Brian Hitney

developing on the microsoft stack

April, 2012

  • Brian Hitney

    Windows Azure Trust Center

    The Windows Azure team recently posted about the Windows Azure Trust Center .   One of the most frequent conversations that comes up when discussing moving applications to the cloud revolves around security and compliance, and it’s also one of the most challenging conversations to have.  What makes it particularly challenging is the fact that the responsibility of compliance is typically shared between the hardware, platform, and software. The site has a few sections that in particular drill down...
  • Brian Hitney

    Folding@home with the SMP Client in Windows Azure

    Want to run @home with Azure for another team or use a more powerful CPU? For the true geeks out there, running the Folding@home client involves tweaking, high performance computing, and knowing the difference between the GPU and CPU clients.  We heard from a couple of folks about maximizing their Windows Azure usage, and Jim made some changes to the client piece to accommodate.  In truth, we did a little of this last time we ran @home, but we didn’t draw much attention to it for fear it would just...
  • Brian Hitney

    Debugging and Troubleshooting in the Cloud

    Thursday, April 5th, at noon, we’ll be having our second from the last @home webcast , this time focusing on debugging and diagnostics in the cloud.   While a lot of what we show is in the context of our @home app… … much of what we’ll be doing is fairly general in nature, especially some of the diagnostics material we’ll be covering this week.  From this week’s abstract: In this third webcast episode, we talk about debugging your application. We look at debugging locally and how the emulator...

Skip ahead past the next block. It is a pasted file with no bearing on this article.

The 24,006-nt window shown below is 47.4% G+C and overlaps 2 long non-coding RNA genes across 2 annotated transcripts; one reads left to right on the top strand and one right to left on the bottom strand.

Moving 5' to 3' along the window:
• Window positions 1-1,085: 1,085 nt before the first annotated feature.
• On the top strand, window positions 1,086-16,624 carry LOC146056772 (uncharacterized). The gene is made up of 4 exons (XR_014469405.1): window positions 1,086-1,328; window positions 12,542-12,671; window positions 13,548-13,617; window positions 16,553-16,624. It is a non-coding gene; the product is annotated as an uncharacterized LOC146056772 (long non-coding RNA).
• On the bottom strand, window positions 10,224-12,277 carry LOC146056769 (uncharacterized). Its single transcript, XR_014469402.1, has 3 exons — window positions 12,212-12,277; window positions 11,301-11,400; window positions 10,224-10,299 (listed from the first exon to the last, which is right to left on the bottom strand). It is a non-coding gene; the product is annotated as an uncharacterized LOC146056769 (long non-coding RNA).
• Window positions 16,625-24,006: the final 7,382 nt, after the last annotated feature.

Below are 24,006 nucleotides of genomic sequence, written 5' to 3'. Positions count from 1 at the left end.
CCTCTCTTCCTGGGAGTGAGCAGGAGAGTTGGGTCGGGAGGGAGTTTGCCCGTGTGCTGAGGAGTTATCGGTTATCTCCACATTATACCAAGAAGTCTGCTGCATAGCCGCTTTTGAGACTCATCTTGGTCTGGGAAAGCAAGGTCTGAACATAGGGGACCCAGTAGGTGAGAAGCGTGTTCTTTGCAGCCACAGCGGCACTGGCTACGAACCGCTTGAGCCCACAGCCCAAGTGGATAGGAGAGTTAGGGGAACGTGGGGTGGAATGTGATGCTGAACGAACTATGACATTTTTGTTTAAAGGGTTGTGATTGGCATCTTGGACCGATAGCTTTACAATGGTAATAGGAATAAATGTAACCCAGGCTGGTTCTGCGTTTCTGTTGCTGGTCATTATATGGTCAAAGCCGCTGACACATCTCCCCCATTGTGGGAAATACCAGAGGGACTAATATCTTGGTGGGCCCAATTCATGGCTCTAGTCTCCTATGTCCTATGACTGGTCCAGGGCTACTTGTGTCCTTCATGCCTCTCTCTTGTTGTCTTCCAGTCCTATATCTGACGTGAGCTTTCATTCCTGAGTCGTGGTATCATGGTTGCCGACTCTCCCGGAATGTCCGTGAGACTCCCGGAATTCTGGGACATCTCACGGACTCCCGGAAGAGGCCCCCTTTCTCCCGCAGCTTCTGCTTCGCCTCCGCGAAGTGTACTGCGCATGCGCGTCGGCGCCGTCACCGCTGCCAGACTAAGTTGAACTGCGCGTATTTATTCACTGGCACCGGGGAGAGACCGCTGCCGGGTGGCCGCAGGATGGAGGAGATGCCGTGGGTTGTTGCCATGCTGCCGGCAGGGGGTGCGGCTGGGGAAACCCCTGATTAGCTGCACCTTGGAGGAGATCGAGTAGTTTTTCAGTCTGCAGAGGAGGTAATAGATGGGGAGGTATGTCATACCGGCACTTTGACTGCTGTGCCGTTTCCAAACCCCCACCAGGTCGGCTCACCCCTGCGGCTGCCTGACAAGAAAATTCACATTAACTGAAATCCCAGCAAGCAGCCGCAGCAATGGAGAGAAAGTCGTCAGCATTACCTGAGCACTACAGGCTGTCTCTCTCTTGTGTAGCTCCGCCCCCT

• Brian Hitney

    Getting Started with the Windows Azure Cache

    Windows Azure has a great caching service that allows applications (whether or not they are hosted in Azure) to share in-memory cache as a middle tier service.  If you’ve followed the ol’ Velocity project , then you’re likely aware this was a distributed cache service you could install on Windows Server to build out a middle tier cache.  This was ultimately rolled into the Windows Server AppFabric , and is (with a few exceptions) the same that is offered in Windows Azure. The problem with a traditional...
Page 1 of 1 (4 items)